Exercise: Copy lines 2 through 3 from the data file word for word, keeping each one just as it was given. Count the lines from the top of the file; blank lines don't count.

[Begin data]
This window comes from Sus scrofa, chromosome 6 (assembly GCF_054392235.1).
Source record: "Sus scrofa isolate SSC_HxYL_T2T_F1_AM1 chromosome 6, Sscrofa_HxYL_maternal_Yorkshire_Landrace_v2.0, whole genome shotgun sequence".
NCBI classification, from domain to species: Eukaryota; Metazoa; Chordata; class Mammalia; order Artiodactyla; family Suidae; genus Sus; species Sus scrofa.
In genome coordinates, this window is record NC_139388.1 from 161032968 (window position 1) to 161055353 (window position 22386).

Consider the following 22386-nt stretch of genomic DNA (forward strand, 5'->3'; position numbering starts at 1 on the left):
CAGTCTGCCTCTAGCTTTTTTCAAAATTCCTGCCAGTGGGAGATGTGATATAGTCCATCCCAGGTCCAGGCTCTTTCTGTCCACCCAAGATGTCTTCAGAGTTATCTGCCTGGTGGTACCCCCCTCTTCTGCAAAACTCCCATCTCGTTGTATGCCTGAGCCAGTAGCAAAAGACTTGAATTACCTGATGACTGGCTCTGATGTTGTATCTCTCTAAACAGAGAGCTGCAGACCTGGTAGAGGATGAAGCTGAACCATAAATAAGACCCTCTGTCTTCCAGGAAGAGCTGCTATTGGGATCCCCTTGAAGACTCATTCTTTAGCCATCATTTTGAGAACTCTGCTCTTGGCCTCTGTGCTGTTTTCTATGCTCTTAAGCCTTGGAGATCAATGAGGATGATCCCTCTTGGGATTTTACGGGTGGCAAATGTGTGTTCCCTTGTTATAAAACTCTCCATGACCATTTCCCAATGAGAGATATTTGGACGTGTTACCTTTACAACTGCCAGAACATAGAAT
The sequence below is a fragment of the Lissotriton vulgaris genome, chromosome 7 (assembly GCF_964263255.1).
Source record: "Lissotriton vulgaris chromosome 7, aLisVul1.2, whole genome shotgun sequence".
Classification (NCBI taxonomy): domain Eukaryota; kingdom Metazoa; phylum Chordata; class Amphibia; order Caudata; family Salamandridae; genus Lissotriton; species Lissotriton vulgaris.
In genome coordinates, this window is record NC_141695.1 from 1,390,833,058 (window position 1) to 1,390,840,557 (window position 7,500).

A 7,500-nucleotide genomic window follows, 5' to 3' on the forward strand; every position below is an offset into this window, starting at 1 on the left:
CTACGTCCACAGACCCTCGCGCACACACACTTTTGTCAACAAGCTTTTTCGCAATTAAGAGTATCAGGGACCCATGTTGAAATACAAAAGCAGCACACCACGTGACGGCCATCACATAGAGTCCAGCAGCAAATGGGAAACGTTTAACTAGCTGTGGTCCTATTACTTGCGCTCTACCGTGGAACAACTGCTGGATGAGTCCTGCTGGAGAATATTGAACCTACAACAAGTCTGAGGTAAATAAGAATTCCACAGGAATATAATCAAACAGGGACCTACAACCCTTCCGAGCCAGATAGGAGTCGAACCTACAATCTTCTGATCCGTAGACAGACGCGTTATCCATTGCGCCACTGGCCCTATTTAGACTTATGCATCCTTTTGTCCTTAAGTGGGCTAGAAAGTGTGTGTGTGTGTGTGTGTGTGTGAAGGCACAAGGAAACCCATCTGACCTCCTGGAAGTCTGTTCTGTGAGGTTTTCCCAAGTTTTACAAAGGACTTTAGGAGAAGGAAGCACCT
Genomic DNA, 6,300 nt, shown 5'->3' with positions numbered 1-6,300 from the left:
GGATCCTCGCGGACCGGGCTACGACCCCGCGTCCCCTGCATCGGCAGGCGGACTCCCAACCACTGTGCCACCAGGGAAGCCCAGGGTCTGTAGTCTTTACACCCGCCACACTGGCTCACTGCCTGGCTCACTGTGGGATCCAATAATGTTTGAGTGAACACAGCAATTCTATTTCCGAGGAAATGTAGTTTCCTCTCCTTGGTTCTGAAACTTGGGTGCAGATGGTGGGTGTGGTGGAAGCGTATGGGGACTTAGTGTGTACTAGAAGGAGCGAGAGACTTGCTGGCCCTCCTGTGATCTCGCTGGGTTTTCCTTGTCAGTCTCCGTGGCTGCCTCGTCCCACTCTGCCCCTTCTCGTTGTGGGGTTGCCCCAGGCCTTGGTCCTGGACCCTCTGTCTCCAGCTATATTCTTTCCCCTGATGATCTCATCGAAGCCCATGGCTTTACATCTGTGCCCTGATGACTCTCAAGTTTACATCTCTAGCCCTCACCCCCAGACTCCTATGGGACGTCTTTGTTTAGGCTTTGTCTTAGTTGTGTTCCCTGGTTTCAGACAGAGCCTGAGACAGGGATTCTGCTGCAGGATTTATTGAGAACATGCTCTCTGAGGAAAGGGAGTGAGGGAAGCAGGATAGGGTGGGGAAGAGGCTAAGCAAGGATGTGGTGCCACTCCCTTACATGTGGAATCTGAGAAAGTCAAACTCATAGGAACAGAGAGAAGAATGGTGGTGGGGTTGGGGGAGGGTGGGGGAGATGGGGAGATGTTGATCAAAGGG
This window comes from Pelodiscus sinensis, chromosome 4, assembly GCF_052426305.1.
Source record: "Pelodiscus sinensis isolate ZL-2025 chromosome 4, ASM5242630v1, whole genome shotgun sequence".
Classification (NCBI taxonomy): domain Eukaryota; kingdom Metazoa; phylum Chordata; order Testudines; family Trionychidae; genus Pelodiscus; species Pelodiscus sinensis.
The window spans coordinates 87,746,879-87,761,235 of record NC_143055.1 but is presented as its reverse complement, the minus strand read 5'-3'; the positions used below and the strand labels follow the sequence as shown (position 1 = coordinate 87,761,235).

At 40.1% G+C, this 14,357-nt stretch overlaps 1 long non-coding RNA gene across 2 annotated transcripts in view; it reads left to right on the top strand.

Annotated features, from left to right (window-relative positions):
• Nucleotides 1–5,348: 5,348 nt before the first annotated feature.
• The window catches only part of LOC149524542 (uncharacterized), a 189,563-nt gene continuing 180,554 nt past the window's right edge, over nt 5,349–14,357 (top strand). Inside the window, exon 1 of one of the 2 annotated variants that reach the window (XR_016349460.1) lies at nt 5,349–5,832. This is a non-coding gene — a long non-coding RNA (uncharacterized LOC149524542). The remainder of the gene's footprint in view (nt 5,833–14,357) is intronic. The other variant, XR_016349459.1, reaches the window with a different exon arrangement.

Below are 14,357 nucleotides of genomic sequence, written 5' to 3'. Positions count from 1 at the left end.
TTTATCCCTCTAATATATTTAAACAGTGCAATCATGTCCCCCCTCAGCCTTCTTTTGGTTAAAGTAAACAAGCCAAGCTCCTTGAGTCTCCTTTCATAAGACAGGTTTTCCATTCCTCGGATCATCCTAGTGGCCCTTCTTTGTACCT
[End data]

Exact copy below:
Source record: "Sus scrofa isolate SSC_HxYL_T2T_F1_AM1 chromosome 6, Sscrofa_HxYL_maternal_Yorkshire_Landrace_v2.0, whole genome shotgun sequence".
NCBI classification, from domain to species: Eukaryota; Metazoa; Chordata; class Mammalia; order Artiodactyla; family Suidae; genus Sus; species Sus scrofa.